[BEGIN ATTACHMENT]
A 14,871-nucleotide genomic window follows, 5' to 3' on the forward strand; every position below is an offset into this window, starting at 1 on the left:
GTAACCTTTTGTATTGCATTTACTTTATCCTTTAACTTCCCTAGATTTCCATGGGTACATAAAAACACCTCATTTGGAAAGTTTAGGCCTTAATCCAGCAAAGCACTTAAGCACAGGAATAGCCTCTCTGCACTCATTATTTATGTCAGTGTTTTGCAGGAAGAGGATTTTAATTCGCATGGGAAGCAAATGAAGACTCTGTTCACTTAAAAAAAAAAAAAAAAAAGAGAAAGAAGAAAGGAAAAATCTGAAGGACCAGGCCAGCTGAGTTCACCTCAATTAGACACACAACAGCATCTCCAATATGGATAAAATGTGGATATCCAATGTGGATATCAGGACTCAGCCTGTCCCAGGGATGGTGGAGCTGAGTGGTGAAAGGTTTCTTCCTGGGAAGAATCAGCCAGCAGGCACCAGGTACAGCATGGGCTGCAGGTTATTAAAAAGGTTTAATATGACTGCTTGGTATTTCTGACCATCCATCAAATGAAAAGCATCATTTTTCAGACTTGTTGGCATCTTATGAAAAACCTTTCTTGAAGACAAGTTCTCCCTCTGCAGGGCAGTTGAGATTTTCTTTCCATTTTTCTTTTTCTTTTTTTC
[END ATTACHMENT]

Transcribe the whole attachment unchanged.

A 14,871-nucleotide genomic window follows, 5' to 3' on the forward strand; every position below is an offset into this window, starting at 1 on the left:
GTAACCTTTTGTATTGCATTTACTTTATCCTTTAACTTCCCTAGATTTCCATGGGTACATAAAAACACCTCATTTGGAAAGTTTAGGCCTTAATCCAGCAAAGCACTTAAGCACAGGAATAGCCTCTCTGCACTCATTATTTATGTCAGTGTTTTGCAGGAAGAGGATTTTAATTCGCATGGGAAGCAAATGAAGACTCTGTTCACTTAAAAAAAAAAAAAAAAAAGAGAAAGAAGAAAGGAAAAATCTGAAGGACCAGGCCAGCTGAGTTCACCTCAATTAGACACACAACAGCATCTCCAATATGGATAAAATGTGGATATCCAATGTGGATATCAGGACTCAGCCTGTCCCAGGGATGGTGGAGCTGAGTGGTGAAAGGTTTCTTCCTGGGAAGAATCAGCCAGCAGGCACCAGGTACAGCATGGGCTGCAGGTTATTAAAAAGGTTTAATATGACTGCTTGGTATTTCTGACCATCCATCAAATGAAAAGCATCATTTTTCAGACTTGTTGGCATCTTATGAAAAACCTTTCTTGAAGACAAGTTCTCCCTCTGCAGGGCAGTTGAGATTTTCTTTCCATTTTTCTTTTTCTTTTTTTC